A fresh start, or rotten to the core…

… Is there substance to Apple's new approach to China or is it PR Spin?

Apple visit China

When it comes to addressing a company crisis there are all kinds of nuances to consider when deciding on a PR strategy. Multiple factors come into play, not least legal considerations and impact on share price (if the company is listed).

But to put things in their most simple terms - and this is often how the outside world sees things - there really are two approaches. Batten down the hatches and weather the storm, or get out and take on the issue head-first. Neither is right or wrong and are entirely dependent on the circumstances and mitigating factors.

For some years it seems as though Apple - the world's most valuable corporation - has adopted the former of these two strategies when addressing fierce criticism over the treatment of workers in its Chinese factories. Accusations that Apple and its partners in China - in particular Foxconn - have repeatedly broken human rights and employment law have been made on numerous occasions.

In February 2011 Foxconn opened the doors of its Shenzhen plant to Joel Johnson of Wired. The decision to let a journalist tour the plant was part of a PR attempt to counteract the widespread negative PR caused by a highly-alarming spate of suicides (11 in total) at the facility. The resulting article was certainly not a PR puff-piece and presented a very balanced account of what Johnson saw in Shenzhen - the good, the bad and the ugly.

However, this week saw Apple dramatically step-up its attempts to address the ongoing issue of its operations in China. In an unprecedented move, Apple CEO Tim Cook visited China (something Steve Jobs never did) and went to the Zhengzhou Technology Park, where a staggering  120,000 people are employed. Cook announced that Apple will work with Foxconn to improve conditions, the measures include:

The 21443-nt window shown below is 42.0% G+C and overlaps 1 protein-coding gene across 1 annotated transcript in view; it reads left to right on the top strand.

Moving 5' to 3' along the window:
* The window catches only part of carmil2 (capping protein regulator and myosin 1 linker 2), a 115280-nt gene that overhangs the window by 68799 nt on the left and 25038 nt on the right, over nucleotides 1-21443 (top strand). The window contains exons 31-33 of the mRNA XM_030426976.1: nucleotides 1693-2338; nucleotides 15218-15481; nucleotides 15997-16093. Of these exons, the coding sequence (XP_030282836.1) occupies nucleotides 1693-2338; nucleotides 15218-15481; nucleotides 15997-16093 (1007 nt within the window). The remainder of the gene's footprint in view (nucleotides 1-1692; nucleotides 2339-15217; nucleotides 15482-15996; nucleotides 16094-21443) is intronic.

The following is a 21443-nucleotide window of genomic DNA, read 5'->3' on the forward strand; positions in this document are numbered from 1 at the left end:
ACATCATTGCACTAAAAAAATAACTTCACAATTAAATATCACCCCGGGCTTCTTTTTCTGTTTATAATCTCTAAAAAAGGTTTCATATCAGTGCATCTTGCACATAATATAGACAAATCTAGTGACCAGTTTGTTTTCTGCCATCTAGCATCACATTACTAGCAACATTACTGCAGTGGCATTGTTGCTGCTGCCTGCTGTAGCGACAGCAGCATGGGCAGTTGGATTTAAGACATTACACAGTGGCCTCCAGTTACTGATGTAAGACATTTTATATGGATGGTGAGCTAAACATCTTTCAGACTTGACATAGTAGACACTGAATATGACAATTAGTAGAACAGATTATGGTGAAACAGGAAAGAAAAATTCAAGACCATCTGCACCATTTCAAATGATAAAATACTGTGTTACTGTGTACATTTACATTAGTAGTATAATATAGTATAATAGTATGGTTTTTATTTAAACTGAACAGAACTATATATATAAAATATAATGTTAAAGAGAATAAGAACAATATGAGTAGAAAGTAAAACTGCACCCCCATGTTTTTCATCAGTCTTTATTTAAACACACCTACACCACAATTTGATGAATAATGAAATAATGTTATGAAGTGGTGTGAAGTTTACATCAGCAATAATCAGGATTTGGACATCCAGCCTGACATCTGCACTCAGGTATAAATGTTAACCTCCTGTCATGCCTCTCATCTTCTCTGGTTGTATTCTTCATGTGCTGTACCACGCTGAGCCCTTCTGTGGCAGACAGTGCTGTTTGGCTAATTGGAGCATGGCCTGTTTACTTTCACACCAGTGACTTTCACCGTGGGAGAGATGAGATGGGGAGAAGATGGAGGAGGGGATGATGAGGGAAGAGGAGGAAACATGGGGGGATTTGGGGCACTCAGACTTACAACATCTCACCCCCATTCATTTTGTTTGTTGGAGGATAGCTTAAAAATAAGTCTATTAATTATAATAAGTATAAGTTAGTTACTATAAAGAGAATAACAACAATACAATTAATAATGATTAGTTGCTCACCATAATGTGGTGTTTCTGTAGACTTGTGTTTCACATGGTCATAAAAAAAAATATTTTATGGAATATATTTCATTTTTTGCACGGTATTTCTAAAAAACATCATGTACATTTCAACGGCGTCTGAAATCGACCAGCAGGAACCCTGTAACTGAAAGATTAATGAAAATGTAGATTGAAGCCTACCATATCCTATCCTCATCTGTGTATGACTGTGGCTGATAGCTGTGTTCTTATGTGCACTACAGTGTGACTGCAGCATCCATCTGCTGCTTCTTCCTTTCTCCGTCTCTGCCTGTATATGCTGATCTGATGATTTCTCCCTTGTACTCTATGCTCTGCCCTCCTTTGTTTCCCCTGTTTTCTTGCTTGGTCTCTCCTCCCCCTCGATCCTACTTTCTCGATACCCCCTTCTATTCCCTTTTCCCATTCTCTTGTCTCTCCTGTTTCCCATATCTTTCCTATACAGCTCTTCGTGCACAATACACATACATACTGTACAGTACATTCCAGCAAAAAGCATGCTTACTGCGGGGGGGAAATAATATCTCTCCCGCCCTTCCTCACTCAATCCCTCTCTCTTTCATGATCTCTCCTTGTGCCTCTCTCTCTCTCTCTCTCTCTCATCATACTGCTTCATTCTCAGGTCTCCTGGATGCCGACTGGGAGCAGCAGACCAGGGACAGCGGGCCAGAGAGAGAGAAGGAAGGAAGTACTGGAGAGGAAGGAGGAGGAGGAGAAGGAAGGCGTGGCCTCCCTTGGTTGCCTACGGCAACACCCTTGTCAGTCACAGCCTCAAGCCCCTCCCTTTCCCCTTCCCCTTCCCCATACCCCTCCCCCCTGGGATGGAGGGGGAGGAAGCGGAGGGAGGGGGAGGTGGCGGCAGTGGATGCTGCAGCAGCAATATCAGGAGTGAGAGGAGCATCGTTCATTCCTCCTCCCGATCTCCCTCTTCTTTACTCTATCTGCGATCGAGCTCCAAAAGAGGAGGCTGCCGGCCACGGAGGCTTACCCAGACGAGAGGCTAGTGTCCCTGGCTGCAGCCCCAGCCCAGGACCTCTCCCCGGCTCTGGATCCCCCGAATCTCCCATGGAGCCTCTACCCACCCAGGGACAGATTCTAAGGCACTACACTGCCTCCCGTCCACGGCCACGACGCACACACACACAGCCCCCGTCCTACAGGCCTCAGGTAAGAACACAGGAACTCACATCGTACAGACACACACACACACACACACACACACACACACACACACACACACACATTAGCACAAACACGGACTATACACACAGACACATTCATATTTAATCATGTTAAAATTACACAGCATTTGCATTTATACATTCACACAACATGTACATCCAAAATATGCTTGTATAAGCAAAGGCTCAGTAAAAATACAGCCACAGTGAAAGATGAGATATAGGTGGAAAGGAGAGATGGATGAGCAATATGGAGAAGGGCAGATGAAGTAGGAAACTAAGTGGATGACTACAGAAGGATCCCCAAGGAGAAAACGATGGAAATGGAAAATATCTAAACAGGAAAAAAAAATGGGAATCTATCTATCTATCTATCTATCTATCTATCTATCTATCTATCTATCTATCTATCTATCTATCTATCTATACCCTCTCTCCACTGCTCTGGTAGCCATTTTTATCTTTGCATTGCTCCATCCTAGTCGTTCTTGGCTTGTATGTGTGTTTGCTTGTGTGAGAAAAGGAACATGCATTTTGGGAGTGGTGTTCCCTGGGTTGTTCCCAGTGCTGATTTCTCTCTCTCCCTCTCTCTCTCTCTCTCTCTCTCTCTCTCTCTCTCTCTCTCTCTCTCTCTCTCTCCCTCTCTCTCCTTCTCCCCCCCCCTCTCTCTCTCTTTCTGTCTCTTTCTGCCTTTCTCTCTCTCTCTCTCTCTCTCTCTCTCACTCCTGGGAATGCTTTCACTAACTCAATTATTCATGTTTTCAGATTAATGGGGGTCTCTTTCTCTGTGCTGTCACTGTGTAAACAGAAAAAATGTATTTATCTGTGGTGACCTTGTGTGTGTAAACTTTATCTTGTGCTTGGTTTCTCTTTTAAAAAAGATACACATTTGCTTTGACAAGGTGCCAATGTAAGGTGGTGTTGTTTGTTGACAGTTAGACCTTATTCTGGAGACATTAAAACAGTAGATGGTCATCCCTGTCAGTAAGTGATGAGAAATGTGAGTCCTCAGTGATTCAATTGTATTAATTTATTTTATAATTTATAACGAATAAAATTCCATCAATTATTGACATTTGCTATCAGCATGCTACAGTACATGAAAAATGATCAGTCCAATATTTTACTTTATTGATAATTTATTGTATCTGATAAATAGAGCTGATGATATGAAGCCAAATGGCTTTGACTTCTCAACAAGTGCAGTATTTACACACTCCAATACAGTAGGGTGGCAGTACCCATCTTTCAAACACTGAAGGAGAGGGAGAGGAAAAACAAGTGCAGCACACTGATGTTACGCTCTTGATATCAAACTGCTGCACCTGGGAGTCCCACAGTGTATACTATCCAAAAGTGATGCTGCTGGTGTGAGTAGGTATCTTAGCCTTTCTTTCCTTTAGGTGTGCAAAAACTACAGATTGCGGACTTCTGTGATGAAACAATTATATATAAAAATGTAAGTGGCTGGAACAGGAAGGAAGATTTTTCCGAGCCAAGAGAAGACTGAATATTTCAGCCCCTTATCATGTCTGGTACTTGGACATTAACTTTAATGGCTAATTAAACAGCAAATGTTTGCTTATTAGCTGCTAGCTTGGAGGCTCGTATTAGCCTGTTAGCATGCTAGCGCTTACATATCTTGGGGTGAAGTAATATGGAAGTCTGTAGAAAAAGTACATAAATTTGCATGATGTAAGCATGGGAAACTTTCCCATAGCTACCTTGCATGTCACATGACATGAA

-          Hiring tens of thousands of new workers

-          Clamping down on illegal overtime

-          Improving safety protocols

-          Upgrading worker housing

Cook's visit coincided with the publication of a damning report published by the Fair Labor Association which amongst other issues found that, more than 43% of workers reported experiencing or witnessing an accident at the three plants audited and also, health and safety breaches included blocked exits, lack of or faulty personal protective equipment and missing permits.

The Fair Labor Association Report has received widespread coverage in national press today. But by arranging Cook's visit to China to co-ordinate with the publication of the report, means that many of the articles seem more balanced and nearly all lead with the photos of Cook - in a yellow jacket - touring the plants and 'getting his hands dirty'. As the old adage goes 'a picture paints a thousand words' and the site of the CEO on the shop floor is infinitely more beneficial for Apple than pictures of 'battery farm-style factories' and over-burdened workers.

So is this a shift in strategy for Apple and more importantly has it worked… time will tell. We welcome your thoughts and comments on this subject.

Stephen @STEPHENDSSMITH


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